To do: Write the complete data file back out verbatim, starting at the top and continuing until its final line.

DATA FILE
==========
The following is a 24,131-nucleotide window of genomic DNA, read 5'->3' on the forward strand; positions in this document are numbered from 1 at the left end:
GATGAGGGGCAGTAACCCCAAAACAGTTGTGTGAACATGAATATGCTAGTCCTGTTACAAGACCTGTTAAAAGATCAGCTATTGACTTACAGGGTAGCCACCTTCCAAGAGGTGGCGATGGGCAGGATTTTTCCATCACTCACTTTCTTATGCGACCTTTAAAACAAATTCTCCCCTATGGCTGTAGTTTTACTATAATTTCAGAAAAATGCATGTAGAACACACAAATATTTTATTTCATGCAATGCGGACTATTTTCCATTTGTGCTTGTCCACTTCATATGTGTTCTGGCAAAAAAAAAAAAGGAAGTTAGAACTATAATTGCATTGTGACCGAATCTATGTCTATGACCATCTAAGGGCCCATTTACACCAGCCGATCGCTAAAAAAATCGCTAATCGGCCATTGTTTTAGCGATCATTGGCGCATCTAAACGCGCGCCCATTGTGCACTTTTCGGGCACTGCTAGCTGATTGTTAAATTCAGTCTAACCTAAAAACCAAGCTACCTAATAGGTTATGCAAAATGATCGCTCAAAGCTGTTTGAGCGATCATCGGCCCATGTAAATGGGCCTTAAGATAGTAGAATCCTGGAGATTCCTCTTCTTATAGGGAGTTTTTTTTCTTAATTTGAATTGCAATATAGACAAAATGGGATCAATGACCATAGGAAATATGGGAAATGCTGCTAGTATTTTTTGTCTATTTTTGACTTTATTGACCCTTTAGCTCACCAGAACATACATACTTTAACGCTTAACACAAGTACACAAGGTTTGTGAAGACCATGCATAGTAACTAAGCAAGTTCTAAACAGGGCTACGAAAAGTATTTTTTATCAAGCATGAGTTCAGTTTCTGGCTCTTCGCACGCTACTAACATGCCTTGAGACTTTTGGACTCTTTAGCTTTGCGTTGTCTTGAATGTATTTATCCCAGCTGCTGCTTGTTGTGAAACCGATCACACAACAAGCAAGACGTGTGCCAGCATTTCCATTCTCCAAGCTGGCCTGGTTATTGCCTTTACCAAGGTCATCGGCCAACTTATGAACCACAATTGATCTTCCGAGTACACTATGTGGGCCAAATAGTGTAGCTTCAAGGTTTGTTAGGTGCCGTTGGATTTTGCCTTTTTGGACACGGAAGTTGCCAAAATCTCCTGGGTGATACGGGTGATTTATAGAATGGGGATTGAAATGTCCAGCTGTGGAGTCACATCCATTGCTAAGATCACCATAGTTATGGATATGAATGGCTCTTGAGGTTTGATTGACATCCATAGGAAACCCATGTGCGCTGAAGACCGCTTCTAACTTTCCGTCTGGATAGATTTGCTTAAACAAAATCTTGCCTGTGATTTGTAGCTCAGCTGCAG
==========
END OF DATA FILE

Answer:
The following is a 24,131-nucleotide window of genomic DNA, read 5'->3' on the forward strand; positions in this document are numbered from 1 at the left end:
GATGAGGGGCAGTAACCCCAAAACAGTTGTGTGAACATGAATATGCTAGTCCTGTTACAAGACCTGTTAAAAGATCAGCTATTGACTTACAGGGTAGCCACCTTCCAAGAGGTGGCGATGGGCAGGATTTTTCCATCACTCACTTTCTTATGCGACCTTTAAAACAAATTCTCCCCTATGGCTGTAGTTTTACTATAATTTCAGAAAAATGCATGTAGAACACACAAATATTTTATTTCATGCAATGCGGACTATTTTCCATTTGTGCTTGTCCACTTCATATGTGTTCTGGCAAAAAAAAAAAAGGAAGTTAGAACTATAATTGCATTGTGACCGAATCTATGTCTATGACCATCTAAGGGCCCATTTACACCAGCCGATCGCTAAAAAAATCGCTAATCGGCCATTGTTTTAGCGATCATTGGCGCATCTAAACGCGCGCCCATTGTGCACTTTTCGGGCACTGCTAGCTGATTGTTAAATTCAGTCTAACCTAAAAACCAAGCTACCTAATAGGTTATGCAAAATGATCGCTCAAAGCTGTTTGAGCGATCATCGGCCCATGTAAATGGGCCTTAAGATAGTAGAATCCTGGAGATTCCTCTTCTTATAGGGAGTTTTTTTTCTTAATTTGAATTGCAATATAGACAAAATGGGATCAATGACCATAGGAAATATGGGAAATGCTGCTAGTATTTTTTGTCTATTTTTGACTTTATTGACCCTTTAGCTCACCAGAACATACATACTTTAACGCTTAACACAAGTACACAAGGTTTGTGAAGACCATGCATAGTAACTAAGCAAGTTCTAAACAGGGCTACGAAAAGTATTTTTTATCAAGCATGAGTTCAGTTTCTGGCTCTTCGCACGCTACTAACATGCCTTGAGACTTTTGGACTCTTTAGCTTTGCGTTGTCTTGAATGTATTTATCCCAGCTGCTGCTTGTTGTGAAACCGATCACACAACAAGCAAGACGTGTGCCAGCATTTCCATTCTCCAAGCTGGCCTGGTTATTGCCTTTACCAAGGTCATCGGCCAACTTATGAACCACAATTGATCTTCCGAGTACACTATGTGGGCCAAATAGTGTAGCTTCAAGGTTTGTTAGGTGCCGTTGGATTTTGCCTTTTTGGACACGGAAGTTGCCAAAATCTCCTGGGTGATACGGGTGATTTATAGAATGGGGATTGAAATGTCCAGCTGTGGAGTCACATCCATTGCTAAGATCACCATAGTTATGGATATGAATGGCTCTTGAGGTTTGATTGACATCCATAGGAAACCCATGTGCGCTGAAGACCGCTTCTAACTTTCCGTCTGGATAGATTTGCTTAAACAAAATCTTGCCTGTGATTTGTAGCTCAGCTGCAG